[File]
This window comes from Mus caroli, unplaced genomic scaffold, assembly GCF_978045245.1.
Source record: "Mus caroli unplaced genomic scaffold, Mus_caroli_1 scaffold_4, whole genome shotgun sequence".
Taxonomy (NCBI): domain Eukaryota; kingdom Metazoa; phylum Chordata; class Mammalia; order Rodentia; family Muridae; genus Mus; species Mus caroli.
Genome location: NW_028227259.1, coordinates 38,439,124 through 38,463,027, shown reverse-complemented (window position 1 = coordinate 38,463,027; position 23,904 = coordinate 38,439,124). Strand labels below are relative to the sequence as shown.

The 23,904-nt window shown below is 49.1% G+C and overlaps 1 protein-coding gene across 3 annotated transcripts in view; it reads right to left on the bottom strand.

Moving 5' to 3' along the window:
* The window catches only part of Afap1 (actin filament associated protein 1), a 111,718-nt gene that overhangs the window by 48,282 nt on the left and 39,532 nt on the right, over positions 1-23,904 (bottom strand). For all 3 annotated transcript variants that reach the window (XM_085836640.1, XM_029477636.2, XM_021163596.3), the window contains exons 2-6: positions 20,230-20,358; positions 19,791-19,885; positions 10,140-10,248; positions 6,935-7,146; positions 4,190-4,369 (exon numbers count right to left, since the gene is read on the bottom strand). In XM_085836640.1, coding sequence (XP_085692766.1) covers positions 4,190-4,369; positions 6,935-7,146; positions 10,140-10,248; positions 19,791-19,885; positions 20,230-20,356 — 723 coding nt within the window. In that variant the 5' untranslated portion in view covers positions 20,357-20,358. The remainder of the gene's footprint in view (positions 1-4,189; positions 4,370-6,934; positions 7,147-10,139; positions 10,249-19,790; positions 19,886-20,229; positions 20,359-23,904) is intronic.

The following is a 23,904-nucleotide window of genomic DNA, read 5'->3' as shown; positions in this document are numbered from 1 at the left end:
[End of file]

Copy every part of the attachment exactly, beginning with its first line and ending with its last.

This window comes from Mus caroli, unplaced genomic scaffold, assembly GCF_978045245.1.
Source record: "Mus caroli unplaced genomic scaffold, Mus_caroli_1 scaffold_4, whole genome shotgun sequence".
Taxonomy (NCBI): domain Eukaryota; kingdom Metazoa; phylum Chordata; class Mammalia; order Rodentia; family Muridae; genus Mus; species Mus caroli.
Genome location: NW_028227259.1, coordinates 38,439,124 through 38,463,027, shown reverse-complemented (window position 1 = coordinate 38,463,027; position 23,904 = coordinate 38,439,124). Strand labels below are relative to the sequence as shown.

The 23,904-nt window shown below is 49.1% G+C and overlaps 1 protein-coding gene across 3 annotated transcripts in view; it reads right to left on the bottom strand.

Moving 5' to 3' along the window:
* The window catches only part of Afap1 (actin filament associated protein 1), a 111,718-nt gene that overhangs the window by 48,282 nt on the left and 39,532 nt on the right, over positions 1-23,904 (bottom strand). For all 3 annotated transcript variants that reach the window (XM_085836640.1, XM_029477636.2, XM_021163596.3), the window contains exons 2-6: positions 20,230-20,358; positions 19,791-19,885; positions 10,140-10,248; positions 6,935-7,146; positions 4,190-4,369 (exon numbers count right to left, since the gene is read on the bottom strand). In XM_085836640.1, coding sequence (XP_085692766.1) covers positions 4,190-4,369; positions 6,935-7,146; positions 10,140-10,248; positions 19,791-19,885; positions 20,230-20,356 — 723 coding nt within the window. In that variant the 5' untranslated portion in view covers positions 20,357-20,358. The remainder of the gene's footprint in view (positions 1-4,189; positions 4,370-6,934; positions 7,147-10,139; positions 10,249-19,790; positions 19,886-20,229; positions 20,359-23,904) is intronic.

The following is a 23,904-nucleotide window of genomic DNA, read 5'->3' as shown; positions in this document are numbered from 1 at the left end: